Scientists trace atmospheric rise in CO2 during deglaciation to deep Pacific Ocean

A new study provides some of the most compelling evidence for how carbon dioxide rose during the last deglaciation – a “flushing” of the deep Pacific Ocean caused by the acceleration of water circulation patterns that begin around Antarctica.

Corals and algae go back further than previously thought, all the way to Jurassic Period

Algae and corals have been leaning on each other since dinosaurs roamed the earth, much longer than had been previously thought.

OSU faculty members chosen as lead authors for sixth IPCC report

Oregon State University scientists Alan Mix and David Wrathall have been appointed as lead authors to the newly formed Intergovernmental Panel on Climate Change Assessment Report.

Study: Reducing carbon emissions will limit sea level rise

A new study demonstrates a clear correlation between cumulative carbon emissions and future sea level rise over time – and the news isn’t good.

OSU is purchasing land north of Waldport to begin PacWave energy test site project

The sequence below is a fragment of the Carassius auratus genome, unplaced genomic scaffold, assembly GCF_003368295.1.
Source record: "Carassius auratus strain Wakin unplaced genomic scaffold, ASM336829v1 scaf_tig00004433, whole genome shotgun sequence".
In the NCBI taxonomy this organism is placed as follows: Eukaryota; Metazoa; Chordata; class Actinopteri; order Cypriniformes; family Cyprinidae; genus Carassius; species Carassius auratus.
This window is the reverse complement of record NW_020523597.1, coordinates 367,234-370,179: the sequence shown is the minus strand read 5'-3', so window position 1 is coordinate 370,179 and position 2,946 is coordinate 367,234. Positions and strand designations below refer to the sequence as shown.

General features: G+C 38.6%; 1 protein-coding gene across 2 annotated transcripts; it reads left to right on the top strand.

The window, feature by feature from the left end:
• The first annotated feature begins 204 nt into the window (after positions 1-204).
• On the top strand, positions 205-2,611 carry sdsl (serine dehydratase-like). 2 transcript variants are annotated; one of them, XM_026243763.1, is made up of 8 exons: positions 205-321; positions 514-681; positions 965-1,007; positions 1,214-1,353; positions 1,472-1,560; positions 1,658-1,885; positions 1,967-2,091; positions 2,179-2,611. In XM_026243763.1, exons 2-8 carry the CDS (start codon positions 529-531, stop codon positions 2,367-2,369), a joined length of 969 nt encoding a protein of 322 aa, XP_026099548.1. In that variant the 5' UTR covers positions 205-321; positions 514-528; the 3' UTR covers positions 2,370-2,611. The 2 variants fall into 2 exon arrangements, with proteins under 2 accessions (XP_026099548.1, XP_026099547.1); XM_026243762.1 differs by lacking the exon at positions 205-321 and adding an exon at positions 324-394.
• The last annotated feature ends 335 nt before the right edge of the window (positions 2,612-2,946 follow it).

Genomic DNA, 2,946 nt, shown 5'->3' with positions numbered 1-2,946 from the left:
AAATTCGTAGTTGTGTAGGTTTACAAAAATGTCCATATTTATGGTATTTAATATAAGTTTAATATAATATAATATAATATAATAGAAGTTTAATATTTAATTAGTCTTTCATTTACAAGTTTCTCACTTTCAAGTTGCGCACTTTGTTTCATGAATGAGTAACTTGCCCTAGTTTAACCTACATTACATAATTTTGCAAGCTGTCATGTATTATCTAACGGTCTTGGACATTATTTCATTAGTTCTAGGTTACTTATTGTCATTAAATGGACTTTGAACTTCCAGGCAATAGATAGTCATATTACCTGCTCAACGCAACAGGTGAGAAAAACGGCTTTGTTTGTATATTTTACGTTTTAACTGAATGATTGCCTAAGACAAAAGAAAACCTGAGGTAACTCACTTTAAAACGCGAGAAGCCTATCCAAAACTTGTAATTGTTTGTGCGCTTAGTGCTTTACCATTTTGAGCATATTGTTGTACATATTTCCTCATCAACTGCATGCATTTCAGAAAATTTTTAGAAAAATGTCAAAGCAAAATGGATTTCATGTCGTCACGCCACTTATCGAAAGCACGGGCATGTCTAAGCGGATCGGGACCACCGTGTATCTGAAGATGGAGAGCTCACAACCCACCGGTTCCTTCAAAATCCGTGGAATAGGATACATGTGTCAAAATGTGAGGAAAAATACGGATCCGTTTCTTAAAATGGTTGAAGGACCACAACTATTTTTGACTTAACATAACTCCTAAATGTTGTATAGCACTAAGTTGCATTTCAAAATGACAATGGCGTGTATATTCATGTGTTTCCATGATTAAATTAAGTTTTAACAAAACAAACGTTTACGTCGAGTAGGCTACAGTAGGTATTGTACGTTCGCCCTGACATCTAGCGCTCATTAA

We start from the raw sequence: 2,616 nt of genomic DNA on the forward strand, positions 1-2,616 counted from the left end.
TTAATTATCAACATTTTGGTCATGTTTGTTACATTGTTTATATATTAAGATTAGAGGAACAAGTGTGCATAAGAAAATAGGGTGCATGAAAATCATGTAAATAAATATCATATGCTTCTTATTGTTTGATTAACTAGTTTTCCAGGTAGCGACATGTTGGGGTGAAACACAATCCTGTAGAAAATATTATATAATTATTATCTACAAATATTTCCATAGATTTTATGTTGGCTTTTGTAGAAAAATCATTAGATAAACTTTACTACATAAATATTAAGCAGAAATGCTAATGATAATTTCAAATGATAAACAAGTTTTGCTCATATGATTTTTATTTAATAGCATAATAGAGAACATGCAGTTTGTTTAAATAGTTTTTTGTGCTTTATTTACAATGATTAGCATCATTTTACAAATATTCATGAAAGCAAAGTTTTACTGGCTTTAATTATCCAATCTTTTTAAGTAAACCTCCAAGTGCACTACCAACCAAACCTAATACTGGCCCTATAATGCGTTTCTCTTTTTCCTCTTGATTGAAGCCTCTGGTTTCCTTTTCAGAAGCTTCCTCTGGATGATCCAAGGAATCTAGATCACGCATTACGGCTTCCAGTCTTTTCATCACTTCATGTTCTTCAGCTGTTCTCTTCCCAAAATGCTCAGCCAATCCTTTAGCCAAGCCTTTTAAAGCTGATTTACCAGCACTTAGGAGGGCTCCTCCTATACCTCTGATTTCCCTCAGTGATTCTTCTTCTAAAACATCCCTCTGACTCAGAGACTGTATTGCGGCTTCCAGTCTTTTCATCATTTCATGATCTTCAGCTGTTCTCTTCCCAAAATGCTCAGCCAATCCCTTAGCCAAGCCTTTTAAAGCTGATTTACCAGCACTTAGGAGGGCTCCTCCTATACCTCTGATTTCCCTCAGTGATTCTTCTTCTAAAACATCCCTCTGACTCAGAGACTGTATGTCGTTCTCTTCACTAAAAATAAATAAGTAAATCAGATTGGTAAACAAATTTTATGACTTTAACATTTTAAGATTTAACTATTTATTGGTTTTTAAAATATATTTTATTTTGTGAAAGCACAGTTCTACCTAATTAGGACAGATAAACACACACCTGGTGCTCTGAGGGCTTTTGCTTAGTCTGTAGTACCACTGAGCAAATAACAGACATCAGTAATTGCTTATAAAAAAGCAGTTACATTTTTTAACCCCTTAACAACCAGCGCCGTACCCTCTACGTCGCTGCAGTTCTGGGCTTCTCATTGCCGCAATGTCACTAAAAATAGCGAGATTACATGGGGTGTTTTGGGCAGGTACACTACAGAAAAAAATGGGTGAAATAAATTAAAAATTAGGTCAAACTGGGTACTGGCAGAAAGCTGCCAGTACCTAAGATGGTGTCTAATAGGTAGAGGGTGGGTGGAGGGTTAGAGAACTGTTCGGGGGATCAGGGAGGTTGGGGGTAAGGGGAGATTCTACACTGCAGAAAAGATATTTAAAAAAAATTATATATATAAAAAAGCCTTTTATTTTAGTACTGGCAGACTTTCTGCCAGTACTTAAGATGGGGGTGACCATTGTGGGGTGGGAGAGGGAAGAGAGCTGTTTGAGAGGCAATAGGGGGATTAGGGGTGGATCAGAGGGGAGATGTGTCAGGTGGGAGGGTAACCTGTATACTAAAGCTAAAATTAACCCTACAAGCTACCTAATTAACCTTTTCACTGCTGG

Oregon State University is purchasing a five-acre parcel along the central Oregon coast that will be the shore-based facility for converting wave energy captured from a test site to be located about seven miles offshore into utility-grid accessible power.

Scientists believe ‘lost carbon’ during last Ice Age was stored in ocean via physics and dust

During the last ice age, atmospheric carbon dioxide was about one-third lower than it is today and scientists are uncertain why the distribution of global carbon was different than today.

Scientists use hydrophone to listen in on methane seeps in ocean, hope next to estimate volume

A research team has successfully recorded the sound of methane bubbles from the seafloor off the Oregon coast using a hydrophone, opening the door to using acoustics to identify – and perhaps quantify – this important greenhouse gas in the ocean.

Lessons about a future warmer world using data from the past

Selected intervals in the past that were as warm or warmer than today can help us understand what the Earth may be like under future global warming.

Pages